A few summers ago when I was visiting Mexico City, my suegra and I went to the Mercado Coyoacán to pick up some handmade tortillas and oranges for making fresh-squeezed juice. As always, we strolled through the market at a leisurely pace, taking in all the sights and smells of all of our favorite stalls.
One of her favorite stalls, run by a wrinkled old lady, had an abundance of just-picked figs. The viejita stood in the middle of the aisle with her hands cupped, filled with figs as she cried, “Higos! Higos!”
We stopped to say hello to the woman and she cut open a fig to show me the inside. It was perfectly pink. She must’ve seen the look of excitement on my face because she stuffed two figs in my hand and said they were a gift to enjoy. She gave my suegra a few as well and after thanking her profusely and buying a few oranges, we were on our way.
I don’t recall seeing fresh figs in the grocery store while I was growing up – and I’m not sure if that’s the reason why they fascinate me so much now, as if I have a lot of catching up to do or if, like many things, I’ve just gained a new appreciation for them while in Mexico. Figs have been growing in Mexico for centuries; the Spaniards are credited for bringing them to the New World in the 1500s.
If you pay attention to the produce in the grocery store or at your local farmer’s market, you may have noticed figs are in season right now. Recently, my friend Gina who lives in Los Angeles mentioned that she had an over-producing fig tree. Jokingly, I told her if she wanted to get rid of some of her extra figs, she could send them to me and I’d put them to good use. After a few emails, the figs were on their way to Chicago. They arrived perfectly bubble wrapped in a box and as Gina had picked the figs before they were ripe so they’d survive being shipped cross-country, they were just starting to ripen.
The sweet, earthy scent that perfumed my kitchen when I gently unraveled the bubble wrap was simply intoxicating. I washed the figs in cool water and as I dried them I started thinking about what I’d do with nearly five pounds of fruit. After eating a number of them just sliced and sprinkled with a little brown sugar or with plain yogurt, I finally decided to make my own mermelada, or jam.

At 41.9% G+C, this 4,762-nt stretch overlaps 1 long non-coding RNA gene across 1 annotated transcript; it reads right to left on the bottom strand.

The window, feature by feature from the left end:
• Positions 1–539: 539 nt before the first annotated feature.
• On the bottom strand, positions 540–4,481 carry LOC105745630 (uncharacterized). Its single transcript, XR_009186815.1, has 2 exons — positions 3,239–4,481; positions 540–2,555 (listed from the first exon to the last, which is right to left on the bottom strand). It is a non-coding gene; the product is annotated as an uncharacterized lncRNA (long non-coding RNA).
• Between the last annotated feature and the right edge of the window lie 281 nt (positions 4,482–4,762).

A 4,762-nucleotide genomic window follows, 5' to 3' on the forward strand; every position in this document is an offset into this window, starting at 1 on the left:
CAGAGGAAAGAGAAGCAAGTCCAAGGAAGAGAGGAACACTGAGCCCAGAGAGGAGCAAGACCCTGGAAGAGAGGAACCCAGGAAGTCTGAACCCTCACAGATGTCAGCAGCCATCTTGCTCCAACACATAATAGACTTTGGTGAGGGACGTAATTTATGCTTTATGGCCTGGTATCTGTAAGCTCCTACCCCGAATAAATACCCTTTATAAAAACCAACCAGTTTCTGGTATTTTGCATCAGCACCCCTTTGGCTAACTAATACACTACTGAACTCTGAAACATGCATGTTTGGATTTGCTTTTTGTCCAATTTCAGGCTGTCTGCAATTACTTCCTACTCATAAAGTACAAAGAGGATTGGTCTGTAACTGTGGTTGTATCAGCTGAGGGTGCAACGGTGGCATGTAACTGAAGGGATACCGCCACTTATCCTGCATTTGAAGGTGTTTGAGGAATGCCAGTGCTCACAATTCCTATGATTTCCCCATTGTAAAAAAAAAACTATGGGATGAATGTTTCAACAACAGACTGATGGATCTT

Gina used some of her figs to make jam with her nietos a few weeks ago and her recipe reminded me of one that I recently saw in a Mexican cookbook with a section on pastry-making, pan dulce and other delectable sweets. I knew I had seen the book at my favorite bookstore in Mexico City, but I couldn’t remember the name of it. I did, however, remember some of the technique to infuse chiles in jams and jellies. This recipe is my version of mermelada de higo using the infusion technique that I remember from the book.
I chose to infuse the jam with chile ancho (dried poblano chile) for its mild heat and earthy flavor to complement the fig’s earthiness, and chile pulla (which is like a smaller, more potent guajillo chile) for its sharp fruit tones and moderate heat.
This mermelada is multi-purpose: it’s great for spreading on a hearty piece of toast or on crackers with cheese, in yogurt for breakfast or a snack, heated and spooned over vanilla ice cream or inside pastry crust for a buttery, flaky and spicy but sweet treat.
Mermelada de higo con chile
- 1.5 pounds fresh black mission figs, finely chopped
- 2 cups water
- 2 cups granulated cane sugar
- 2 sticks of Mexican cinnamon
- 2 tbsp apple cider vinegar
For spice bag:
- 1 chile ancho, rehydrated and slit lengthwise on one side
- 2 chile pulla (sometimes also spelled “chile puya”)
If desired for additional spice:
- 1 chile ancho
- 1 chile pulla
- fine mesh strainer
In a small saucepan, add cinnamon sticks to water and bring to a boil. Reduce to a simmer and whisk or stir in sugar until dissolved. Add apple cider vinegar and allow the mixture to simmer for 5-8 minutes to steep the cinnamon.
In a glass dish, rehydrate the chiles in warm (but not hot) water for 5 minutes. Let them soak while you finely chop the figs.
Once the figs are chopped, place them in a deep saucepan. Using a fine mesh strainer to prevent any broken shards from the cinnamon sticks from getting into the jam, pour the syrup mixture through the strainer, over the figs. Reserve the cinnamon sticks in the strainer. Bring figs and syrup to a boil and then reduce to a simmer.
Lay the cheesecloth over a bowl and add the reserved cinnamon sticks and the rehydrated chiles. Cut one lengthwise slit in the chile ancho. Tie the cheesecloth shut (you can use kitchen twine if necessary) and submerge in the saucepan with the figs and syrup. Allow to simmer for about two hours, stirring periodically, or until the figs and syrup reach a jam-like consistency.
If you’d like the jam to be a bit spicier, add one more chile ancho (do not cut a slit in this one) and one more chile pulla with their stems trimmed, directly into the jam. Remove the extra chiles after one hour.
When the jam has reached the desired consistency, remove the cheesecloth and place it in the mesh strainer above the jam. Press the cheesecloth gently with a wooden spoon to remove any juice inside the bag. The chiles will have not only added spice and heat to the jam, but also a deep reddish-brown color.
Spoon into small glass jelly jars using proper canning technique. I prefer Italian Bormioli Rocco “Quattro Stagioni” 0.15 liter jars for canning jams and salsas because they’re rounded and pleasing to the eye, as well as the perfect size to give as a gift.
Yields three jars of jam.
- What’s your favorite way to eat figs?